These and other advantages of the invention will become more apparent from the following detailed description when taken in conjunction with the accompanying exemplary drawings.
FIG. 1 is an elevational view, partially in section, of a balloon catheter embodying features of the invention.
FIG. 2 is an enlarged elevational view, partially cutaway, of the distal portion of the catheter shown in FIG. 1.
FIG. 3 is a transverse cross-section of the catheter of FIG. 2 taken along lines 3-3.
FIG. 4 is a transverse cross-section of the catheter of FIG. 2 taken along lines 4-4.
FIG. 5 is an elevational view partially in section of an alternative embodiment in which the outer sleeve on the distal tip is tapered in the distal direction to smaller transverse dimensions.
DETAILED DESCRIPTION OF THE INVENTION
FIG. 6 is a partial longitudinal cross-sectional view of an alternative design of the distal tip of the catheter shown in FIG. 1.
FIGS. 1 through 4 illustrate a balloon catheter 10 embodying features of the invention, which include an elongated catheter shaft 11 having proximal and distal shaft sections 12 and 13 respectively, an inflatable balloon 14 on the distal catheter shaft section and a distal tip member 15 secured to the distal end 16 of a portion of the catheter shaft that extends through the interior chamber 17 of the balloon 14. A flexible sleeve 18 is secured to the exterior of the distal end 16 and the distal tip member 15. An adapter 19 is provided on the proximal shaft section 12 for directing inflation fluid, and the like to and from the catheter 10.
In the embodiment best illustrated in FIGS. 2-4, the distal shaft section 13 has an outer tubular member 20 with an inflation lumen 21 extending therethrough, and an inner tubular member 22 with a guidewire receiving lumen 23 disposed within the inflation lumen 21 for slidably receiving a guidewire 24. Balloon 14 has proximal balloon shaft section or skirt 25 and a distal balloon shaft section or skirt 26 and a cylindrical working section 27. Proximal and distal tapers 28 and 29 respectively extend from the ends of the working section 27 to the balloon shaft sections 25 and 26 as shown. The inner tubular member 22 extends through the balloon interior 17 and has distal end 15 which extends through the distal balloon shaft section and preferably slightly beyond thereof.
The proximal balloon shaft section 25 is sealingly secured to the distal end of outer tubular member 20 and the distal balloon shaft section 26 is sealingly secured to the distal portion 27 of the inner tubular member 22. Sleeve 18 is secured to the distal end 16 of the inner tubular member 22 which extends beyond the distal end of the balloon distal shaft section 26 and the proximal end 30 of distal tip member 15. The distal tip member 15 has an inner lumen which forms in part the guidewire lumen 23 and is preferably has the same inner diameter as the portion of the guidewire lumen 23 within the inner tubular member 22.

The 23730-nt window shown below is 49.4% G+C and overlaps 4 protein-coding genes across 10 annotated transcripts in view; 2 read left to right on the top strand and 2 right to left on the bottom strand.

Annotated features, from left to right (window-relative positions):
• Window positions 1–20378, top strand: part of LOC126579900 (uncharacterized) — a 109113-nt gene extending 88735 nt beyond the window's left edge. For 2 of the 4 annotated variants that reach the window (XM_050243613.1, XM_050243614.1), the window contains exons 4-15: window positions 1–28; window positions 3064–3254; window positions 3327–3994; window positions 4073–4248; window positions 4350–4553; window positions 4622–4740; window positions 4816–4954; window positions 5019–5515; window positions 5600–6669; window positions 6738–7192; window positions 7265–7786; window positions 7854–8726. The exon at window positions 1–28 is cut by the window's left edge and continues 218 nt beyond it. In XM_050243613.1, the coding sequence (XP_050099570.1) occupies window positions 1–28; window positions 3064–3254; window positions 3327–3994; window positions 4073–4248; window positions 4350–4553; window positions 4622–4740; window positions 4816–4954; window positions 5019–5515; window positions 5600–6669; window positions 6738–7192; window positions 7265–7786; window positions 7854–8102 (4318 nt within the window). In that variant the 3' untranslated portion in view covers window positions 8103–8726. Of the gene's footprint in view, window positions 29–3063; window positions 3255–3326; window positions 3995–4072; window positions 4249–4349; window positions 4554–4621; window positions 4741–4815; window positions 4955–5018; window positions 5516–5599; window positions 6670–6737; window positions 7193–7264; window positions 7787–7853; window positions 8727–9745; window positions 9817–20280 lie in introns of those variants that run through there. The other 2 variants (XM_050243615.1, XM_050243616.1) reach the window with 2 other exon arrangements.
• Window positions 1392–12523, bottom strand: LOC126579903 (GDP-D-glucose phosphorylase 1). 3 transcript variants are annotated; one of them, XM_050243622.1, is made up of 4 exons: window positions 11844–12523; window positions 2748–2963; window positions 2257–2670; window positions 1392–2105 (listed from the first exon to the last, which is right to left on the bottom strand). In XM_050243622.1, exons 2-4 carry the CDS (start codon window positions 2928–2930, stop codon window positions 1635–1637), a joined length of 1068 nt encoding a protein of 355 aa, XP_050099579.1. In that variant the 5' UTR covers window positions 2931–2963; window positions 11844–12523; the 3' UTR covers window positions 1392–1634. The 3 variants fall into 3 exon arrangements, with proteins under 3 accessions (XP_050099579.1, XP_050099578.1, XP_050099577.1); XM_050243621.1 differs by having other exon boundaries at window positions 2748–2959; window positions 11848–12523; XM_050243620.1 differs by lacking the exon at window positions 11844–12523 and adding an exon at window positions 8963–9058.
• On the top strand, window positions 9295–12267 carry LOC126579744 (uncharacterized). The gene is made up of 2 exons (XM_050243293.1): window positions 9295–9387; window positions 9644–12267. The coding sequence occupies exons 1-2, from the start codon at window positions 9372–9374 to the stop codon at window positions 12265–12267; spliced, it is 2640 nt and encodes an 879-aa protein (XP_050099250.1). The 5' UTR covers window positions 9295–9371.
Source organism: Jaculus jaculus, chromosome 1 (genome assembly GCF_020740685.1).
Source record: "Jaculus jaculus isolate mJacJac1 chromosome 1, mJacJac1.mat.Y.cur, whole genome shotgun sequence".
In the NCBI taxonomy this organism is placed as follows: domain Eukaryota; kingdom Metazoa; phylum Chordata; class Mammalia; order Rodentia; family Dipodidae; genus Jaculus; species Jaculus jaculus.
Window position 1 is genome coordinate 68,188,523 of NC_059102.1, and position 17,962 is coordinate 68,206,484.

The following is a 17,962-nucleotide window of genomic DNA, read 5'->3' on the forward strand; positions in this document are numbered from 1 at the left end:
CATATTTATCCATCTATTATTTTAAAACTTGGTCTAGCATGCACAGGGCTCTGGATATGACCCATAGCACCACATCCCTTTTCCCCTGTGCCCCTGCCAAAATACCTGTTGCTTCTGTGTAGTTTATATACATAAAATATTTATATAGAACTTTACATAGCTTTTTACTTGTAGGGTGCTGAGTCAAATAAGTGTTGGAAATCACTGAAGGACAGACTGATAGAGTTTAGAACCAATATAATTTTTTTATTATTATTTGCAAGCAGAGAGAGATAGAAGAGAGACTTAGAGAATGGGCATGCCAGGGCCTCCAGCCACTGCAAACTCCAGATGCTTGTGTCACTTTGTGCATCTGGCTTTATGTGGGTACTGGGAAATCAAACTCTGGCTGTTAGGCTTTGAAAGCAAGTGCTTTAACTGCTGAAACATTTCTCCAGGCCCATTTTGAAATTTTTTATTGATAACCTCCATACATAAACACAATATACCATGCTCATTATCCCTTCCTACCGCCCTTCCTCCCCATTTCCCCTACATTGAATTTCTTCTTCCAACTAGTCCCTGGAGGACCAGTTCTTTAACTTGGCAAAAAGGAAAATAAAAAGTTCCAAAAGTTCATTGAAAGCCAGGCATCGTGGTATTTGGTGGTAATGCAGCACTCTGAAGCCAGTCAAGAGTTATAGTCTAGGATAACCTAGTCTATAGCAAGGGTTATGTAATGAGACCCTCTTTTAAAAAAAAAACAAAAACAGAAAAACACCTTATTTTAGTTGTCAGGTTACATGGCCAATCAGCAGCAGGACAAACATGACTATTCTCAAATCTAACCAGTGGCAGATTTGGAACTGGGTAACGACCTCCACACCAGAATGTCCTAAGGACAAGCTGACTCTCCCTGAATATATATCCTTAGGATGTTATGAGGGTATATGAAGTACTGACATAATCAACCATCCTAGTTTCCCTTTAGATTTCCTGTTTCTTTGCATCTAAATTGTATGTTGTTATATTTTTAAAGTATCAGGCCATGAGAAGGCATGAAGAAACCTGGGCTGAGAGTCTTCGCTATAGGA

FIG. 5 illustrates an alternative design of the distal extremity of the catheter 10 wherein the distal tip member 15 and the sleeve 18 taper in the distal direction to smaller transverse dimensions. A stent 32 is shown mounted on the exterior of the balloon working section 27.
FIG. 6 illustrates an alternative catheter construction wherein the distal tip member 15 has a proximal portion which extends over the distal end 16 of the inner tubular member 22. In this embodiment the sleeve 18 is secured only to the exterior of the distal tip member 15, but the sleeve 18 extends over the portion of the distal end 16 of the inner tubular member 22 which extends beyond the end of the distal balloon shaft section 26. The sleeve 18 and distal tip member 15 may be coextruded together, preferably from compatible polymeric materials to form a single tubular member. The outer layer forming the sleeve 18 may be removed by suitable means from the exterior distal portion of the tubular member and the inner portion may be removed from the proximal portion to facilitate mounting over the distal end 16.
In one catheter design embodying features of the invention, the distal tip member 15 has a length of about 1 to about 10 mm, preferably about 2.5 to about 5 mm and typically about 2.5 to about 3.5 mm. The length of sleeve 18 should range from about 1 to about 10 mm; preferably about 1 to about 5 mm and typically about 1.5 to about 2.5 mm. The distal end 16 of the catheter shaft 11 (or inner tubular member 22) may be flush with the distal end of the distal balloon shaft section 26 or extend distally from the distal end of the distal balloon shaft section 26 a distance not more than about 20 mm, preferably not more than about 10 mm. Typically, the distal end 16 will extend about 0.25 to about 0.5 mm from the distal balloon shaft section.
The distal tip member 15, has a wall thickness ranging from about 0.0025 to about 0.005 inch (0.06-0.13 mm), preferably, from about 0.003 to about 0.004 inch (0.08-0.1 mm), The sleeve 18 may have a wall thickness of about 0.0015 to about 0.005 inch (0.04-0.13 mm), preferably about 0.002 to about 0.003 inch (0.05-0.08 mm).